Open the mobile phone application offered by a French real estate agency and point your phone at a building along the Champs-Élysées or some other street in Paris. Within seconds, you will see the property’s value per square meter, superimposed over a live image of the building streamed through the phone’s camera.
Speed and convenience delivered with the aim of a smartphone. Could this be the new frontier of on-demand property search?
It depends whom you ask.
The application, engineered by Layar, a 10-month-old company based in Amsterdam, uses “augmented reality” technology, or A.R., to harness a phone’s camera, global positioning system and compass. Elements like statistics and 3-D images are, essentially, layered over a live picture so the user gets a single view with all available information.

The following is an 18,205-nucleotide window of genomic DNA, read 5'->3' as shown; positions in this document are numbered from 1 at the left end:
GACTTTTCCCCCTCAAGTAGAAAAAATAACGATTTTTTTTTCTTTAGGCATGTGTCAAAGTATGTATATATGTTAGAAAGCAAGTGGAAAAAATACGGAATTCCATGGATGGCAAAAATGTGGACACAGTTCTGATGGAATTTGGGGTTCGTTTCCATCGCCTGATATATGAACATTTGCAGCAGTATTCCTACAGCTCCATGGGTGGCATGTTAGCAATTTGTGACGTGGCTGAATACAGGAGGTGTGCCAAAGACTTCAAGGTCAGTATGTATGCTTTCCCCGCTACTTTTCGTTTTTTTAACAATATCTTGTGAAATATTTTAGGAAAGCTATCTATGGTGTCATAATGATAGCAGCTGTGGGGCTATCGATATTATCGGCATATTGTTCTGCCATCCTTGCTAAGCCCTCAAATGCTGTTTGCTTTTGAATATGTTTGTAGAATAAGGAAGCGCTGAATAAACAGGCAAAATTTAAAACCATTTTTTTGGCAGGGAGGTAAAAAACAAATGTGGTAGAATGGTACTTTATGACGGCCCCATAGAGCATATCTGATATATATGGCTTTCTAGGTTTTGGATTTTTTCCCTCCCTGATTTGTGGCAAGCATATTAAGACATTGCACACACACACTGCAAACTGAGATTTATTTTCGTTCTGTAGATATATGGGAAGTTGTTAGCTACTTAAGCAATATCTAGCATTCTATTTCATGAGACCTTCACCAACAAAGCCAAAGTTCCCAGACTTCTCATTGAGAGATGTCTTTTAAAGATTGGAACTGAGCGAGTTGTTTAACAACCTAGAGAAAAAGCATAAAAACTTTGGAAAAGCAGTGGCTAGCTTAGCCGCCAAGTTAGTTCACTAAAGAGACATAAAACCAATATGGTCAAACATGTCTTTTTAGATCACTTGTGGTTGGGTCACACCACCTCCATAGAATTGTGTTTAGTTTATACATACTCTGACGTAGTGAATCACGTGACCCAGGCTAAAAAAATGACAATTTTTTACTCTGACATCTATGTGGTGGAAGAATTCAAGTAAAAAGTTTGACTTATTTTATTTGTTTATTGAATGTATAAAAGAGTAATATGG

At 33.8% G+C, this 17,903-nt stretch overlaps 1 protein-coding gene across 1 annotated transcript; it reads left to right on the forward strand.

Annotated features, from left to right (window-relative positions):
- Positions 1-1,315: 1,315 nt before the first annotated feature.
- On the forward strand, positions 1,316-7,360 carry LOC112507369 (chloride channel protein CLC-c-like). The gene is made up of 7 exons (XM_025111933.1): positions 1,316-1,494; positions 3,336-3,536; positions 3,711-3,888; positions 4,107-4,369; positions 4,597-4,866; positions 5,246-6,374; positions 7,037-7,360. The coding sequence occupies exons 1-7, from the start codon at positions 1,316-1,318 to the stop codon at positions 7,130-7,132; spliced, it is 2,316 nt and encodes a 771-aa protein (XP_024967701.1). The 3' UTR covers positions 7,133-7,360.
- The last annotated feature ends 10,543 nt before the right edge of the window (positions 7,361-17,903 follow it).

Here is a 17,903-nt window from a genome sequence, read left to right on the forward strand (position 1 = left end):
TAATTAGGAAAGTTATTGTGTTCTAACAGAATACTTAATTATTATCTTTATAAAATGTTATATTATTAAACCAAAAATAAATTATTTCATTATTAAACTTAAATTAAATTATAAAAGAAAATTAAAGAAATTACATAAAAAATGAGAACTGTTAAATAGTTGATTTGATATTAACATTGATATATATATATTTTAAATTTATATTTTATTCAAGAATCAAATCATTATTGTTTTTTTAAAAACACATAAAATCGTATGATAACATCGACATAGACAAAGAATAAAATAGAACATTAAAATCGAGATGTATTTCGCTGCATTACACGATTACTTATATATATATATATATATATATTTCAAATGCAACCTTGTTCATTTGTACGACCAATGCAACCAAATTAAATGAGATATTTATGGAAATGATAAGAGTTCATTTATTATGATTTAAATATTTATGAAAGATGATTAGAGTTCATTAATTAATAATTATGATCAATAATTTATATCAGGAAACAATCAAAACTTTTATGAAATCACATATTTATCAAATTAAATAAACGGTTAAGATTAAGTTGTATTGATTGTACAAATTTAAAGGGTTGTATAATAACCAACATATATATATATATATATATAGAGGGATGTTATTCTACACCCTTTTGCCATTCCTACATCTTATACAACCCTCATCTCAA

These A.R. “mash-ups” already are being used to display information about tourist sites, chart subway stops and restaurants, allow interior designers to superimpose new furniture or color schemes on a room, and give crime statistics for a specific area.
The A.R. Beatles Tour, for example, superimposes videos and 3-D models, like a yellow submarine, when a smartphone with the application is pointed at locations in London and Liverpool that were significant in the band’s career.
But, “does it provide users with information that they find valuable?” asked Simon Baker, chief executive of Classified Ad Ventures, the publisher of an online real estate site called Property Portal Watch. “Is there real value in using it? Will it fundamentally replace the way we do things? Or is it a gimmick?”
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